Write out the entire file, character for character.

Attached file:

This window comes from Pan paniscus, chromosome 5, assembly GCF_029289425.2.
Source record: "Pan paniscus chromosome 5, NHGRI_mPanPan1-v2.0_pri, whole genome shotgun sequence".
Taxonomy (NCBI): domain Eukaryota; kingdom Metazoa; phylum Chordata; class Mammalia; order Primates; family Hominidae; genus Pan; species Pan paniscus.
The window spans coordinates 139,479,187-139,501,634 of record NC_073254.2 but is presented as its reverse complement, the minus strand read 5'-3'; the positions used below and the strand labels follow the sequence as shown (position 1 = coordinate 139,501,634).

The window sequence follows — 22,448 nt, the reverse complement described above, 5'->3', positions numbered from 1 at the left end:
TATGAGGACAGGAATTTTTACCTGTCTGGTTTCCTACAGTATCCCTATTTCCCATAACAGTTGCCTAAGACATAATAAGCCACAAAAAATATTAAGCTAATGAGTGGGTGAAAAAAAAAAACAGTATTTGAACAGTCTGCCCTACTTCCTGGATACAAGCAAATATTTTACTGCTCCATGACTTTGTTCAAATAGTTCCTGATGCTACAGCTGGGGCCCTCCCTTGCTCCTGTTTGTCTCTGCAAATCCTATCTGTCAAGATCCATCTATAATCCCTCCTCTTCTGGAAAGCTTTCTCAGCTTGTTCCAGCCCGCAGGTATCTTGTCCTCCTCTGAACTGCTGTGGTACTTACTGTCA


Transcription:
This window comes from Pan paniscus, chromosome 5, assembly GCF_029289425.2.
Source record: "Pan paniscus chromosome 5, NHGRI_mPanPan1-v2.0_pri, whole genome shotgun sequence".
Taxonomy (NCBI): domain Eukaryota; kingdom Metazoa; phylum Chordata; class Mammalia; order Primates; family Hominidae; genus Pan; species Pan paniscus.
The window spans coordinates 139,479,187-139,501,634 of record NC_073254.2 but is presented as its reverse complement, the minus strand read 5'-3'; the positions used below and the strand labels follow the sequence as shown (position 1 = coordinate 139,501,634).

The window sequence follows — 22,448 nt, the reverse complement described above, 5'->3', positions numbered from 1 at the left end:
TATGAGGACAGGAATTTTTACCTGTCTGGTTTCCTACAGTATCCCTATTTCCCATAACAGTTGCCTAAGACATAATAAGCCACAAAAAATATTAAGCTAATGAGTGGGTGAAAAAAAAAAACAGTATTTGAACAGTCTGCCCTACTTCCTGGATACAAGCAAATATTTTACTGCTCCATGACTTTGTTCAAATAGTTCCTGATGCTACAGCTGGGGCCCTCCCTTGCTCCTGTTTGTCTCTGCAAATCCTATCTGTCAAGATCCATCTATAATCCCTCCTCTTCTGGAAAGCTTTCTCAGCTTGTTCCAGCCCGCAGGTATCTTGTCCTCCTCTGAACTGCTGTGGTACTTACTGTCA